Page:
Drug War Chronicle has reported
with depressing regularity on people killed by police prosecuting the war
on drugs. This week, we look at the flip-side: the number of police
officers killed fighting the drug war. Working from a list of 146
officers killed in the line of duty last year presented on the Officer
Down Memorial Page (http://www.odmp.org),
part of a larger pro-police web site, Officer.com, and digging into the
background of the sometimes incomplete reports, DRCNet has found that at
least 14 police officers, or slightly more than one per month, were killed
enforcing drug prohibition last year.
And the toll continues.
The latest prohibition-related police fatality occurred just last week,
when 24-year-old St. Louis Police Officer Nick Sloan was killed while working
undercover to make a drug purchase as part of the federally-funded Weed
and Seed program. When Sloan and other officers attempted to arrest
Dennis Hathorn, 31, of nearby Centreville, Hathorn grabbed Sloan's weapon
and opened fire, killing Sloan and wounding his partner, Police Officer
Gabriel Keithley. Hathorn was in turn shot and killed by other police.
"I just spoke with a relative
of a police officer who was a friend of the one killed in St. Louis," said
Jack Cole, director of Law Enforcement Against Prohibition (http://www.leap.cc),
who happened to be in Missouri this week for a set of appearances detailing
the group's opposition to the drug war. "She came up to me after
a speech almost in tears, telling me about that dead officer," Cole told
DRCNet. "I would bet you anything that the guy who shot him was not
a big time criminal."
|LEAP director Jack Cole at the
European Parliament Out from the Shadows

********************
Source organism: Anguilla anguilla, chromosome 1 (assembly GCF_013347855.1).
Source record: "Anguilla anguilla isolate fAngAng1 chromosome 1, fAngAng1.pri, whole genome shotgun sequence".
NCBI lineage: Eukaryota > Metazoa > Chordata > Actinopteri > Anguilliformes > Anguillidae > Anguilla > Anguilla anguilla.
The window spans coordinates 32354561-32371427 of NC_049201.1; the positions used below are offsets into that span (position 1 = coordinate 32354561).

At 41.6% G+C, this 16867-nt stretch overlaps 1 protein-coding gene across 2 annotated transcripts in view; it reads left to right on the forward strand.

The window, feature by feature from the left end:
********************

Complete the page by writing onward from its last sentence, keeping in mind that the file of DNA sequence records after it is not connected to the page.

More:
conference, Brussels, Belgium, October 2002
Cole would win that bet.
According to St. Louis police, Hathorn had no criminal record. His
mother told the St. Louis Post-Dispatch that her son, a railroad worker,
was having money troubles. "After this incident happened, one of
his friends told me that Dennis had financial troubles with child support
and that he was thinking about finding someone to show him how to sell
cocaine until he could get on his feet," said Francis Hathorn. "The
police said they found crack cocaine in his pocket. I can only go
by the reports of the police. I would have said, 'No, he never would
get involved in drugs.'" Hathorn added, "Dennis may have thought
he was being robbed. I know he didn't know they were police officers."
While the younger Hathorn
was relegated to the dustbin -- in an article Thursday on Officer Sloan's
funeral, he was referred to only as "a drug dealer" -- Sloan's death was
marked by an outpouring of official grief.
"These police deaths are
totally unnecessary," said Cole. "If we ended drug prohibition, none
of these officers would have had to die. We're killing our police.
All we have to do is legalize drugs and that would not be happening.
Can't we learn from Alcohol Prohibition?" Cole asked. "We had the
highest murder rate in our history and cops were dying right and left."
"These are casualties of
war," said LEAP member Peter Christ, a retired police captain with 20 years
of experience fighting the drug war. "It's a war we shouldn't be
fighting," he told DRCNet. "Drug prohibition creates an environment
where we put cops in a job where they can't win, and you have to expect
these kinds of results. The answer is a no-brainer, at least for
me: You have to legalize drugs."
Officer.com identified 146
police officers who died in the line of duty last year, a figure in line
with recent years, when, except for 2001, the number of police killed has
hovered between 150 and 200 each year. Nearly one-third of those
died in car crashes, while among those killed confronting criminals, responding
to domestic disturbances proved to be a leading killer. But at a
minimum, almost 10% of all police line-of-duty fatalities last year came